This Old House – Small Space Solutions

Not Everything is Bigger in Texas

More publicity for the “Tiny House Movement.”

A new tiny house article written by: Amy R. Hughes of This Old House Magazine.

In 2006 Brad Kittel expanded his salvage business, Discovery Architectural Antiques, in Gonzales, Texas, to include diminutive, one-of-a-kind houses built almost exclusively out of the vintage materials he stockpiles; typically only the plumbing, electrical systems, and insulation are new. Each one of his Tiny Texas Houses evokes a period style, whether it’s a Queen Anne dripping with gingerbread trim or a gambrel-roofed Dutch Colonial.

Texas Tiny Home

Read the rest of the article at This Old House Magazine.

Photo Credit – Sarah Wison

Paneling

Wood Paneling

Ceiling Fan

Ceiling Fan

Sink

Sink

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Jeff H - September 16, 2008 Reply

It seems like you could almost put pontoons under there and have a floating house if you live in a flood zone.

Kent - September 16, 2008 Reply

I would think that these would be perfect for a floating home, and that is a great idea if you live in a flood zone.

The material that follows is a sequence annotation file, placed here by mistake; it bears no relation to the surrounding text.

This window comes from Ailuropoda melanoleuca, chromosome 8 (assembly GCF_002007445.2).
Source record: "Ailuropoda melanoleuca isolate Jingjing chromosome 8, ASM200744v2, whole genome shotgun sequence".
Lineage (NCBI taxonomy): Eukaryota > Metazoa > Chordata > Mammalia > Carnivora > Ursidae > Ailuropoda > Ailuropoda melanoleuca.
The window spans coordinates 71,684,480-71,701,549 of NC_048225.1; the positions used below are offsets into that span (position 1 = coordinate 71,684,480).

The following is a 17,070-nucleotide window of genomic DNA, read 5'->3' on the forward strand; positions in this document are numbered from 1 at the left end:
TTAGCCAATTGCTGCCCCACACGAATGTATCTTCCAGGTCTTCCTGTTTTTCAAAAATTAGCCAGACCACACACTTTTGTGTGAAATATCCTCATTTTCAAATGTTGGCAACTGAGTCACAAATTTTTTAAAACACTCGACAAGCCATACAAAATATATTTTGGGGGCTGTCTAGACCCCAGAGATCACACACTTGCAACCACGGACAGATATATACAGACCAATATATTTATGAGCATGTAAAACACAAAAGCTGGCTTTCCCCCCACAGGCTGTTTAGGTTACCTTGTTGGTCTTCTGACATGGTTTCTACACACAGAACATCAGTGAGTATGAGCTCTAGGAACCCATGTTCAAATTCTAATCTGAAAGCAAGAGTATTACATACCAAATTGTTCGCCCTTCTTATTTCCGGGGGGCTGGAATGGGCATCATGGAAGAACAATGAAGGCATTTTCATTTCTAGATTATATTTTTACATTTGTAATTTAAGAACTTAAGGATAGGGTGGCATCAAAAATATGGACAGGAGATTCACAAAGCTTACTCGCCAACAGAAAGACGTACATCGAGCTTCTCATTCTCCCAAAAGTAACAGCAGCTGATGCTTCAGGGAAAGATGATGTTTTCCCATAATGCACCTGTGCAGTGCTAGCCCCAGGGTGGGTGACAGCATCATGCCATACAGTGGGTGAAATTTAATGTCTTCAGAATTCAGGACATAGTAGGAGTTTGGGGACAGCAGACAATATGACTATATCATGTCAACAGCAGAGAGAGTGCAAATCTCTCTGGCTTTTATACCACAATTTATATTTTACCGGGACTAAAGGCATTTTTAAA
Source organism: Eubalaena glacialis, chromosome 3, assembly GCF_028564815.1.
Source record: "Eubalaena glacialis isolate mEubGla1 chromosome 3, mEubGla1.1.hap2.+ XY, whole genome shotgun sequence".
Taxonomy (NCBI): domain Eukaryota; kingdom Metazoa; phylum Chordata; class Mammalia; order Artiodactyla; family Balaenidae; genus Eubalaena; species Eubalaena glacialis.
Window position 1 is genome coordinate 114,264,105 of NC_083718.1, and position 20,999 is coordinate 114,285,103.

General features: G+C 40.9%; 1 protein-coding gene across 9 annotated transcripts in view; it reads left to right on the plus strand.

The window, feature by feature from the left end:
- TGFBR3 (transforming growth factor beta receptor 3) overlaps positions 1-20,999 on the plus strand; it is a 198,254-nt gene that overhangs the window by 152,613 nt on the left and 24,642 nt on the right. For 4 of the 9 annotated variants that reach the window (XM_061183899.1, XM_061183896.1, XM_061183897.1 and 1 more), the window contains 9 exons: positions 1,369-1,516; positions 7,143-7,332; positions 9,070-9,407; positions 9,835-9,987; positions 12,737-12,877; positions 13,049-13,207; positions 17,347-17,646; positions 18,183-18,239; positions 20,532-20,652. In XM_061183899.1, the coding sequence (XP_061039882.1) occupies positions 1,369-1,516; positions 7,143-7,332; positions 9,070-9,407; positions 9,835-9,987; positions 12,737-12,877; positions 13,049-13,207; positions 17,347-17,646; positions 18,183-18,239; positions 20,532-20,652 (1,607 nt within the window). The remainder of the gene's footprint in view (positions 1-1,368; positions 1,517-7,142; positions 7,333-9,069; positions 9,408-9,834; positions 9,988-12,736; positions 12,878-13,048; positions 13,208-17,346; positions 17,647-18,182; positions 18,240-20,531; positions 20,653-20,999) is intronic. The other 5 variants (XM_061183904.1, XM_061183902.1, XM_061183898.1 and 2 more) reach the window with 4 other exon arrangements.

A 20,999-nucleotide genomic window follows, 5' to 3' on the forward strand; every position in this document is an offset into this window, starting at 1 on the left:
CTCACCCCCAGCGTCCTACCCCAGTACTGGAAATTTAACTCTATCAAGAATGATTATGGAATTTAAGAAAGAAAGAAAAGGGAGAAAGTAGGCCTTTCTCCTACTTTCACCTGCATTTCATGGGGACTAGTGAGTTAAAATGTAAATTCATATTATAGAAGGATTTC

Katkinkate - September 16, 2008 Reply

Wouldn’t they be a bit top heavy to be safe on a pontoon? Anyhow, I love these little houses, but I’ve noticed there is never any guttering to harvest rain water from the roofs, not even just to redirect it to a storm drain. Don’t Americans trust rain water?

Greg M - September 17, 2008 Reply

Lots of Texans harvest rainwater. These little houses have to be shipped, so it’s probably smart to install gutters after the move.

Love the little homes and the recycled materials. Wish that salvage store was near me.

eileenneptune - September 23, 2008 Reply

I want the blue/green one….it’s so cute. Would be great on the beach…or at least the lake.

Carey Huffman - September 23, 2008 Reply

Anyone know if these can be put on a trailer frame? Because of permitting issues, a “permanent structure” is not in the cards, but a “mobile home” can be parked “temporarily” . Doesn’t make sense to me, but then, government regulations rarely do.

tsisqua - September 25, 2008 Reply

Katkinkate,
Rainwater is the best for washing clothes and hair,watering plants, and flushing the stool but can be injurious to one’s health if ingested, thanks to birds who might, uh, stop for a visit, on the roof. I’m sure you knew that, but did any others who’ll read this?

Not Everything is Bigger in Texas | Blog.Wood - July 24, 2009 Reply

[…] here to read the rest: Not Every­thing is Big­ger in Texas AKPC_IDS += "18514,";Pop­u­lar­ity: unranked […]

Greg M - August 3, 2009 Reply

There are many effective systems for easily purifying rainwater. It’s a healthier option than most municipal water systems — do you know what’s in there? Ha.

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